For over 15 years, Bausch + Ströbel has been using individual transport systems for such applications. Syringes and cartridges are already inserted in tubs or trays by the glass manufacturer. They are lifted out by robots, loaded into the machine and returned to this packaging after processing. Apart from the gentle handing of the containers, this has the advantage that the start-up and running empty procedures are controlled, there is no loss of containers and no operator intervention is required.
In the production line, the containers have no contact with each other whatsoever. During transport the design ensures that only minimal forces are exerted on the glass.
Transport rails guide the containers through the sterilizing tunnel, and star wheels convey the vials or syringes from one processing station to the next, holding the containers by suction. Even during the processing (rinsing, filling, closing or labeling) the forces applied to the containers are minimal as they are held in plastic grippers.
The components of the line are synchronized precisely thereby making buffer tables - which cause friction stress - superfluous. This kind of container handling requires a more sophisticated logistics chain as the glass manufacturers have to supply their products in trays or tubs which may have to be returned to them for refilling. The level of automation of the production lines is higher - and thus also the initial purchase price.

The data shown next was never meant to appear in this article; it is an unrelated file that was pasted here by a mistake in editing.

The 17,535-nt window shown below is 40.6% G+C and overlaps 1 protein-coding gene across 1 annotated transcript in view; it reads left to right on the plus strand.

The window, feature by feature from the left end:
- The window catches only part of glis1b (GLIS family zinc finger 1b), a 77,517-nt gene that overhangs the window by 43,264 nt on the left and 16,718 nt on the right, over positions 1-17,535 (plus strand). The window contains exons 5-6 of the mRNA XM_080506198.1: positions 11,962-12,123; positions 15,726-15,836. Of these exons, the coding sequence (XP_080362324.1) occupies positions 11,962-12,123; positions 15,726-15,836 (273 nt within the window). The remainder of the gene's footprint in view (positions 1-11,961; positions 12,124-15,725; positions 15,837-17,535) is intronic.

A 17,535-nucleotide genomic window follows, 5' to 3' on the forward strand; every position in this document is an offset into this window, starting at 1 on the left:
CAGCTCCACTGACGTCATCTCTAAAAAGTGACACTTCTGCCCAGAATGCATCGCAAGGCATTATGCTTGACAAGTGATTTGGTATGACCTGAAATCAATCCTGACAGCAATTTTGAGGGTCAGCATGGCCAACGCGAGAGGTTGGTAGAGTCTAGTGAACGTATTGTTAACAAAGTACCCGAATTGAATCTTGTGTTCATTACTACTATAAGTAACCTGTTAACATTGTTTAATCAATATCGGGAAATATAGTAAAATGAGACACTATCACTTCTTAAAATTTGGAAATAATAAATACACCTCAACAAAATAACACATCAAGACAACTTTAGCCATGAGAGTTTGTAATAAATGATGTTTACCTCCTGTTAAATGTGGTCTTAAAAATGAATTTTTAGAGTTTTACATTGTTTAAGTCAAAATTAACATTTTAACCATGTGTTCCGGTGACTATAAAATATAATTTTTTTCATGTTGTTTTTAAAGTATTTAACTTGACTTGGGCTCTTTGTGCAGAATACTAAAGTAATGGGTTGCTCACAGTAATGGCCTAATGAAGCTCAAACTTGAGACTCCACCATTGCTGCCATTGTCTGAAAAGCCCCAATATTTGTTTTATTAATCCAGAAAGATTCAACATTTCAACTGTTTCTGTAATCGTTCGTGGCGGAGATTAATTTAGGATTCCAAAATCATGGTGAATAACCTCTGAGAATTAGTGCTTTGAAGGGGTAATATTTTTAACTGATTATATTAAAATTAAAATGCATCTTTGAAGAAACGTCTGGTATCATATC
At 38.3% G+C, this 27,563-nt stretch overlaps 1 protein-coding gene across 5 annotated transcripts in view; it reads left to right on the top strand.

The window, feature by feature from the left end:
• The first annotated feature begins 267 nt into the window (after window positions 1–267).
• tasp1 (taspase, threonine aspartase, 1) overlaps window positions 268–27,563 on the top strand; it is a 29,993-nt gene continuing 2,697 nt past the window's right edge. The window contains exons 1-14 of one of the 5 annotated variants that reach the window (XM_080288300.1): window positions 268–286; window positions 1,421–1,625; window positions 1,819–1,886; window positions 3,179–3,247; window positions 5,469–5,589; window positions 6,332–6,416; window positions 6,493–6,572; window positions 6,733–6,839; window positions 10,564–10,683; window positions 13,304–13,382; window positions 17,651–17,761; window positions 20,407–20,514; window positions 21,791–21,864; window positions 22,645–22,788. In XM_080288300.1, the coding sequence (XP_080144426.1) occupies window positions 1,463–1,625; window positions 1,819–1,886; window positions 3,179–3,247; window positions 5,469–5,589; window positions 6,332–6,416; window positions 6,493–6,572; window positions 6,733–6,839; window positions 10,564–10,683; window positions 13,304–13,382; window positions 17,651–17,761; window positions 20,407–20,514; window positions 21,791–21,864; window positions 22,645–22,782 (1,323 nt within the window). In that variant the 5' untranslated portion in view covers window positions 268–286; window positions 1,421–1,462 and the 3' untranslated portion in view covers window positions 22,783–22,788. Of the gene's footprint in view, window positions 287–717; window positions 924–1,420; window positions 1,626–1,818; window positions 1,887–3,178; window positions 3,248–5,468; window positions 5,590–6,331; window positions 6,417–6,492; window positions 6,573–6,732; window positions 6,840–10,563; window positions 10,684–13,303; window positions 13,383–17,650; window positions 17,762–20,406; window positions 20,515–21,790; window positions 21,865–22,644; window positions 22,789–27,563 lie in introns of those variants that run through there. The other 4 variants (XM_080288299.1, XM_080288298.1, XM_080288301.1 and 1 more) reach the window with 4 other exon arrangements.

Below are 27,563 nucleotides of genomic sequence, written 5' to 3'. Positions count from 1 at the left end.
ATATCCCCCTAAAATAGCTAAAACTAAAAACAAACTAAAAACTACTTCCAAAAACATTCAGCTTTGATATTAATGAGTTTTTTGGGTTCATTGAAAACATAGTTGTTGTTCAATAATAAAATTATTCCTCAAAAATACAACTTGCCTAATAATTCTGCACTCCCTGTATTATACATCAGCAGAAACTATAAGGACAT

This is compensated in part as less personnel is required. Moreover the individual transport excludes impact load as there is no relative movement between the container and the means of transport - and as a result no scratches, chips, breakage or glass particles. This eliminates production downtime required to remove damaged containers from the machine. Another advantage of the individual transport system: It easily allows 100 percent Track & Trace during production.
The gentle treatment of the packaging does not stop at primary packaging on Bausch+Ströbel machines but is also applies to tray-loading and labeling machines. Whether a pharmaceutical company opts for the gentle individual transport procedure depends on the quality required - and, of course, on the unit costs which in the long run could be less than on conventional lines despite the higher investment.